Discipleship

This is an excerpt from the chapter on discipleship in the book "The Curious Case of Better Broccoli," that Dave and Dave are working on: 

I’m a Drake.  You’re a something else. Point being, we are both something.  And the fact that we are, whatever we are, Drake or otherwise, is both interesting and instructive to me as I think about the topic of discipleship.  I will explain.

I am not a nominal Drake.  I am the definition of what it means to be practicing, bordering on fundamentalist, in my “Drake-ness.”  I am more aware of this now that I am a parent, and find myself behaving in ways and doing and saying things that could only come from the most faithfully observant of Drakes.

My dad, during my formative years, was what can only be described as crazy.  So, it should be safe to say that I had the best childhood ever, and I thank God for that man every day.  His sense of humor and daring were unmatched.  Even though my mom has tried for years to keep some of what I am about to tell you from leaking, I think it is time that the world knew...about the Turkeys.

In most homes, the high point of Thanksgiving is the meal. In ours, it was the night before the meal that took center stage.  It was then that we got to experience the flying of the fowl.  My dad would remove the giant bird, which my mom had been thawing all day in the sink from its packaging, wash it off and then the show would really start. It was my father’s most epic and gritty performance, and we literally waited all year for it.  He would “fly” the bird all over the house, he would chase us with it. One time he threw the bird to my mom, all 23 pounds of it hurdling through the air.  I can’t remember whether she caught it.  But I definitely remember that he threw it.  He would make the bird zoom and zag and then, when the bird got tired, he would make it sit, cross it’s legs and tell jokes.  It was Oscar worthy comedy, if only there had been a camera. Even after we kids got married, we would do our best to be at our parents’ house so we would not miss a moment of the bird’s flight.  Unfortunately, one year, after one of my sisters had a baby, the performance went too far.  It seems my father borrowed a diaper from the diaper bag and placed it on the bird. It got rave reviews, because a turkey in a diaper is hilarious.  My mother, however, had seen enough and decided that the show had become far too racy.  The show was shut down and a turkey has never flown in that house again.  To this day a gray cloud hangs over what we affectionately call “Thanksgiving Eve.”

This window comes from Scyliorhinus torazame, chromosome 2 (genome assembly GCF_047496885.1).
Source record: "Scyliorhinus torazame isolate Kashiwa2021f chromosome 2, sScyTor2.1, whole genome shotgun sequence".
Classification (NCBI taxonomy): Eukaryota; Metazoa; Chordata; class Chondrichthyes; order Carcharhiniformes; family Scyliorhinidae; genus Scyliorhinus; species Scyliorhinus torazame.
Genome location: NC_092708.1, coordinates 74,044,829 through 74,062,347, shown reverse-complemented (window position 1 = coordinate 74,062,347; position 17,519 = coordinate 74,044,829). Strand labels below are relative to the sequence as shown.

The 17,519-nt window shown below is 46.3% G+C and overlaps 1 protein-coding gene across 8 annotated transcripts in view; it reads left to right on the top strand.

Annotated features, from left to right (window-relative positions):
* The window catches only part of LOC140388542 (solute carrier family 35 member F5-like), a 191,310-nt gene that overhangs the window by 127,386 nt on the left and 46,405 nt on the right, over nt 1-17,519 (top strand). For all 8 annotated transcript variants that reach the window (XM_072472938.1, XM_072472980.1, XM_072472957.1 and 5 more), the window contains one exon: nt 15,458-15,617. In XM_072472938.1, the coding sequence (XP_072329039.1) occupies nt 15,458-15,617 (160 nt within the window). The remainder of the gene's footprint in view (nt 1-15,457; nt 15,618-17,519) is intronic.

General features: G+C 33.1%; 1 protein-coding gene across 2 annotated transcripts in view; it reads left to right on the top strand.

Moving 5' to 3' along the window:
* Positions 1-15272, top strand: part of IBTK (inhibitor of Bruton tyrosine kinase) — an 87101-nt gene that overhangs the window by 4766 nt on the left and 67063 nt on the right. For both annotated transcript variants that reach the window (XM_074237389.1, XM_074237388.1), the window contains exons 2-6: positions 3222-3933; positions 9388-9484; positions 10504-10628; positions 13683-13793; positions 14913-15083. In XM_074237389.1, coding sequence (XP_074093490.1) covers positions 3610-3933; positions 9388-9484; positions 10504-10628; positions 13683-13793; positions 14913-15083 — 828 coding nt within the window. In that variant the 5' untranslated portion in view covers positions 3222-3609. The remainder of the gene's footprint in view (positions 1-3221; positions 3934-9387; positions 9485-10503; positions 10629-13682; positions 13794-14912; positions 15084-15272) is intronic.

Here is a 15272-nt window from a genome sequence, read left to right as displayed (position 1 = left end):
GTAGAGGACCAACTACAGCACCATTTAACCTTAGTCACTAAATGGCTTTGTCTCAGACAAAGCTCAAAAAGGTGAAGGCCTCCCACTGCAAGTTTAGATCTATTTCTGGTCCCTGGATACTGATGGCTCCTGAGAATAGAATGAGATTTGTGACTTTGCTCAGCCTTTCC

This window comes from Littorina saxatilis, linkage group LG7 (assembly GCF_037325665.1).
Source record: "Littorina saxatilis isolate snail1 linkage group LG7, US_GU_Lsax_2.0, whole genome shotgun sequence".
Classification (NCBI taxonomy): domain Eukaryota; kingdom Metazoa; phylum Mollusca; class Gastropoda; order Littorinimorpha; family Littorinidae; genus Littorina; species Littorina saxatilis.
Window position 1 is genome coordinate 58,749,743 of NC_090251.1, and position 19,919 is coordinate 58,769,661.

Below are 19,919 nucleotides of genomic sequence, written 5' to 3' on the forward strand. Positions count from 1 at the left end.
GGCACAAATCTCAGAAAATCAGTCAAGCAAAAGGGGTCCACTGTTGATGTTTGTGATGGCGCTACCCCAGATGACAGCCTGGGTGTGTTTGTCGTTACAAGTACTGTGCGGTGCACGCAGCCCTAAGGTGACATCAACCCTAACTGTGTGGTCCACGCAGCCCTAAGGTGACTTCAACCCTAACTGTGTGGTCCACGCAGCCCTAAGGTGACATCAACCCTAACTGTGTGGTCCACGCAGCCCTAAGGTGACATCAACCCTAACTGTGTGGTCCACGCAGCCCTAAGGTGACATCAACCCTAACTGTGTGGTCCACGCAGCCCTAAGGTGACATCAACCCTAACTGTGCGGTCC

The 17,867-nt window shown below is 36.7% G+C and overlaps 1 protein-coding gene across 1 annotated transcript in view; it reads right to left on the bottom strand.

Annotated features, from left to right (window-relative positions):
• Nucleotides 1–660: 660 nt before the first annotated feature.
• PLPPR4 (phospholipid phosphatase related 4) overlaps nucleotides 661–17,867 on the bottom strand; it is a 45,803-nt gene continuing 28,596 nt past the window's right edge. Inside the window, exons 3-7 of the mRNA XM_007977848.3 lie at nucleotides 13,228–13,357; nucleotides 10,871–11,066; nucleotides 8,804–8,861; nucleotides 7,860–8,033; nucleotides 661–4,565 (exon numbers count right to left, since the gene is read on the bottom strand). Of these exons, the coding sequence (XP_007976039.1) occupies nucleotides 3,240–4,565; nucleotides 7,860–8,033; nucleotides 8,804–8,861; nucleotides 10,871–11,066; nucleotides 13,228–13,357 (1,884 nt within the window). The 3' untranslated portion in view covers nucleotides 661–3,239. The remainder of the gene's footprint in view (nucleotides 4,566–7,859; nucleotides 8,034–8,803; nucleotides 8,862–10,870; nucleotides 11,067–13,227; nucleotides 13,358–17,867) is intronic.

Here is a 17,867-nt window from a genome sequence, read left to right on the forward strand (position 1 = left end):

Luckily, flying turkeys are not the only thing my dad did to entertain us in the Drake household.  He also juggled glass dishes, threw mashed potato “snow” balls at the dinner table, and occasionally tried on my mom’s pearls to see how they would look with his outfit of jeans...and nothing else. 

This kind of behavior, while frowned upon in some circles is key to what it means to be a Drake.  The the kind of behavior that has a bit of an edge to it, enough edge that their needs to be a mom around to restrain it, but not so much that you need the police or Batman.